In the prior art archiving process, CAS client 1000 a deletes data A, B, C of NAS head 4000 a immediately after copying data A, B, C to CN 2000 a, and if necessary it makes stub file to indicate where data A, B, C is on the CAS system. As mentioned before, NAS head 4000 a and 4000 b synchronize their data, so if data A, B, C of NAS head 4000 a is deleted, data A, B, C of NAS head 4000 b will also be deleted. In this case, if site-A goes down because of a disaster or malfunction, data A, B, C will be lost if it has not been stored onto CAS 3001 b. To prevent data lose, CN2000 a sends data A, B, C to CN2000 b. However, this solution requires more network bandwidth for data A, B, C to be transmitted from CAS 3001 a to CAS 3001 b.

However, as appreciated by the inventor, the data A, B, C has already been transmitted once to site-B by NAS head 4000 a during the synchronization operation. Therefore, according to embodiments of the invention, use is made of this fact to reduce bandwidth requirement for the second transmission. Additionally, avoiding the transmission between the two CAS systems provides enhanced security, since every time data is transmitted it is exposed to a security attack.

In this embodiment of the invention, CAS client 1000 a performs the process shown as FIG. 3. CAS client 1000 a waits for the end of archiving process of CAS client 1000 b in Step 1004 d. Therefore, CAS client 1000 b can get data A, B, C from NAS head 4000 b and archive the files to CN 2000 b without re-transmit of the data. This solution can keep data A, B, C to be stored in distributed remote sites anytime, without extra network bandwidth. That is, when CAS archiving is performed in Site A, the NAS files are not deleted, but rather are write-protected. Then Site B performs the CAS archiving according to its own schedule and using its own copy of the files from the NAS system of Site B (which is synchronized with the NAS files in Site A). Once archiving is completed by Site B, the files are deleted from the NAS system in Site A. Since thereafter the NAS systems in Site A and Site B are synchronized, the files are automatically deleted from the NAS system in Site B. As can be understood, using this embodiment no transmission of files is performed between the CAS system in Site A and the CAS system in Site B.

Another feature of the invention is the reduction of cost for the CAS archiving and backup storage. Notably, in the current state of the art, the CAS archiving and CAS duplication or backup is performed using hard drives, which are rather costly. However, the inventor has noted that the system can operate with similar efficiency using cheaper tape drives if certain inventive features are implemented, as described herein. By implementing embodiments of the invention, one is able to retain the feature-reach environment of CAS, while using lower cost tape drives for storage.

In its overall aspect, the system utilizes standard HDD for the CAS archiving system, but utilizes tape drive for the duplication or backup of the archived files. A mapping is maintained to enable finding any backup file on the tape, corresponding to any archived file on the HDD. If a user calls an archived file, the file is fetched from the CAS HDD storage. Similarly, when a stub is stored in the NAS system, it contains the address of the archived file in the HDD storage system, not of the tape location. However, if the CAS HDD system fails, it may be restored using the mapping information to retrieve the files from the tape system.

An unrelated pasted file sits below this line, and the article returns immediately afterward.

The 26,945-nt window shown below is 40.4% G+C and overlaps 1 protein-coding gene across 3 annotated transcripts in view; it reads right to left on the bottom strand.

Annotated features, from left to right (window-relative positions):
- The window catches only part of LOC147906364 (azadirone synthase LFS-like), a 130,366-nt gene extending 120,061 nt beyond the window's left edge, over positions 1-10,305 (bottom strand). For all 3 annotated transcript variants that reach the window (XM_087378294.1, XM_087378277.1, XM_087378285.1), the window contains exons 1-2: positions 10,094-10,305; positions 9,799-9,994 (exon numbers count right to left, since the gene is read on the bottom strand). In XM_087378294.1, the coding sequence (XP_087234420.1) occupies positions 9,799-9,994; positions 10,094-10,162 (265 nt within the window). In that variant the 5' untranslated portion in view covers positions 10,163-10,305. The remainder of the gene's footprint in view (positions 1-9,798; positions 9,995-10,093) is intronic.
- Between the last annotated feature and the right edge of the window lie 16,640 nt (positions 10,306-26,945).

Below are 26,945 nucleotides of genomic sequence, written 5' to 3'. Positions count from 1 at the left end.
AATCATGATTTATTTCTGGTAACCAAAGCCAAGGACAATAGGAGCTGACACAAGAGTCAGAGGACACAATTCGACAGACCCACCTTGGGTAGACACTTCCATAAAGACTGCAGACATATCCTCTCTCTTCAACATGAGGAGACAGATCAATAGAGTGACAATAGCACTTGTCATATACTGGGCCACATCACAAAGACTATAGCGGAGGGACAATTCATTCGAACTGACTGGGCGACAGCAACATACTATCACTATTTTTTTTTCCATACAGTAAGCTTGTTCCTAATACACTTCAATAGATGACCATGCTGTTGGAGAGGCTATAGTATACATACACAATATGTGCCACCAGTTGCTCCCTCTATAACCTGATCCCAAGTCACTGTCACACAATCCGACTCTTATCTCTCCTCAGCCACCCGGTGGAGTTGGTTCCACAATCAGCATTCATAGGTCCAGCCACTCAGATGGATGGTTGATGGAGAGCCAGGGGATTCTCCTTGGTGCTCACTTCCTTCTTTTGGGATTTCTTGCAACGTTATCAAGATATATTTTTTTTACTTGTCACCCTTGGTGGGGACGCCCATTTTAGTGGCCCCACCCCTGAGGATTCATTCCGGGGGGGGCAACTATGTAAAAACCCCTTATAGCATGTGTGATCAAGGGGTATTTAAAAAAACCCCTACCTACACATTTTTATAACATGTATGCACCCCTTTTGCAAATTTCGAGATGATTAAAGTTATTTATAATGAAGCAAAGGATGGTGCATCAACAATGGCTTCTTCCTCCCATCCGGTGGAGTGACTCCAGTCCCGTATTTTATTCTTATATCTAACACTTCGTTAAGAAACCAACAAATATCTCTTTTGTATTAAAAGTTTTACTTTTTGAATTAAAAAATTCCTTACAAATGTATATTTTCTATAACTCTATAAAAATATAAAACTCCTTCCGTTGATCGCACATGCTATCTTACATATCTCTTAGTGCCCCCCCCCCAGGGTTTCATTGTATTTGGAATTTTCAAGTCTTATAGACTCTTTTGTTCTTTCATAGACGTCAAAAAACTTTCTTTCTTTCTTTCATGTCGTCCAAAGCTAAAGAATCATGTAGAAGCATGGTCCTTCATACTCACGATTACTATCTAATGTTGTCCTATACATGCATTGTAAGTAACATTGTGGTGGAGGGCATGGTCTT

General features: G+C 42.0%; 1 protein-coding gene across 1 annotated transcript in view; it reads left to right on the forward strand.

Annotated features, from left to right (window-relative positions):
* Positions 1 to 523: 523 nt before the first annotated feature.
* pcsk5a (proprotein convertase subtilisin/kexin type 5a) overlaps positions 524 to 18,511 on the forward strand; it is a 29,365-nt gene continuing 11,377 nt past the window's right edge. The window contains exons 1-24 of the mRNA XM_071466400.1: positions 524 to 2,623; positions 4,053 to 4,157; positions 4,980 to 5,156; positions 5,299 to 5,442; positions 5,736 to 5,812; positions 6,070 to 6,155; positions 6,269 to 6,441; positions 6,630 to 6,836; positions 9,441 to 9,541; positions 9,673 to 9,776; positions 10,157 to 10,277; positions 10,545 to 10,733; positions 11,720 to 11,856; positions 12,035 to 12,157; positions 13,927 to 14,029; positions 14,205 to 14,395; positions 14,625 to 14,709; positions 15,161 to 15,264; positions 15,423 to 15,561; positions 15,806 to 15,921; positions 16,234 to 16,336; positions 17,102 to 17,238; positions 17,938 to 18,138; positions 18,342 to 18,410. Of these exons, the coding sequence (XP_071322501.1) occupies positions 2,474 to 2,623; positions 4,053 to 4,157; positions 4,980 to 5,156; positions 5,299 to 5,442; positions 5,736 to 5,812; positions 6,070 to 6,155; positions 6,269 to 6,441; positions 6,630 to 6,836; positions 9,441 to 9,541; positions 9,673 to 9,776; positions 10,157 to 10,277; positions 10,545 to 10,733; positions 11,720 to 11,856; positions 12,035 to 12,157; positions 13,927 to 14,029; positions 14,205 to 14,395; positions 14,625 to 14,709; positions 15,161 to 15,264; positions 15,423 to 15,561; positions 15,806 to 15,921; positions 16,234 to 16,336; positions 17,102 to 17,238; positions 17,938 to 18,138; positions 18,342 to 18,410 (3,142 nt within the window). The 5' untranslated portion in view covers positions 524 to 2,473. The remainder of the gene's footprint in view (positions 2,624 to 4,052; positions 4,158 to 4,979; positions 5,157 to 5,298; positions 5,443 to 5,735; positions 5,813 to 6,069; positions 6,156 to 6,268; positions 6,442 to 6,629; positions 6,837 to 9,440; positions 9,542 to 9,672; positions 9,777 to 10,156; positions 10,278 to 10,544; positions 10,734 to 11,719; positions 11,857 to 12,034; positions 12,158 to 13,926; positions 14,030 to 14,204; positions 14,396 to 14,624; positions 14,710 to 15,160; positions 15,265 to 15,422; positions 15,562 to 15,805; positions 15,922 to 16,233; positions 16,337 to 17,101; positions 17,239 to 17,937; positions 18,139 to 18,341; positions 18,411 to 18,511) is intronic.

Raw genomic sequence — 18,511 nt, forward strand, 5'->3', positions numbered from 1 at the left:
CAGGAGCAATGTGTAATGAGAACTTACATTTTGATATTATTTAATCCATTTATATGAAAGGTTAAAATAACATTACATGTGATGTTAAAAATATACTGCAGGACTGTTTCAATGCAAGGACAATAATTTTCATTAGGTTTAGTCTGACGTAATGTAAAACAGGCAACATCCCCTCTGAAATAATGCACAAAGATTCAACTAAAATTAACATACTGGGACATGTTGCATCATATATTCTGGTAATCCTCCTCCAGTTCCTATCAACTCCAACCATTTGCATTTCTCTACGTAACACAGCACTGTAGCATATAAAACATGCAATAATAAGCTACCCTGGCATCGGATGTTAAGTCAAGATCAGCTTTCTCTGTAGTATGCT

FIG. 9 illustrate a system structure according to an embodiment of the invention, utilizing tape backup system. The system according to this embodiment consists of the following components: a CAS client 1000, which may be used to search or interrogate files in the CAS system, CAS Node, i.e., CAS head (CN) 2000, CAS storage system, e.g., HDD, RAID array, etc., 3000, NAS head 4000, NAS storage system, e.g., HDD, RAID array, etc., 5000, backup server/VTL (virtual tape library) 6000 and backup tape library 7000. Also shown are: VDL (virtual disk library) 8000 and duplication storage system 9000. The above listed elements are coupled via networks—LAN 1000 a and network—SAN 1000 b.

FIG. 10 illustrates an example of CAS system according to embodiment of the invention. It consists of CAS client 1000, CAS node CN 2000 and storage system 3000. CAS client 1000 has the function of archiving data from the storage system (i.e., NAS head 4000) to CAS Node. CAS client 1000 consists of the following components: Processor 1001, Memory 1002, OS (Operating System) 1003, CAS client program (executes data archiving functionality) 1004, and Port (connected to LAN 10000 a) 1005.

CAS Node (CN) 2000 has the function of handling read/write archive data from CAS client, using content address mechanism. Generally, CAS system has plurality of CAS Nodes and stores archived data and backup data duplication. CN 2000 consists of the following components: Processor 2001, Memory 2002, OS (Operating System) 2003, CAS program (which execute read/write/manage archive data) 2004, Device mapping table (described later) 2005, Data mapping table (described later) 2006, Device control program (described later) 2007, Port (connected LAN 10000 a) 2008, and Port (connected SAN 10000 b) 2009.

Storage system 3000 is generally a disk array system, which has the function of storing archived data written by CN 2000. Storage system 3000 has array controller handling RAID mechanism, providing LU (Logical Unit) to CN 2000 via SAN. In this embodiment elements 3001-3005 are LU (Logical Units).

FIG. 11 illustrates an example of storage system according to an embodiment of the invention. It consists of NAS head 4000 and Storage system 5000. NAS head 4000 has NFS/CIFS server functionality and stores data to Storage system 5000.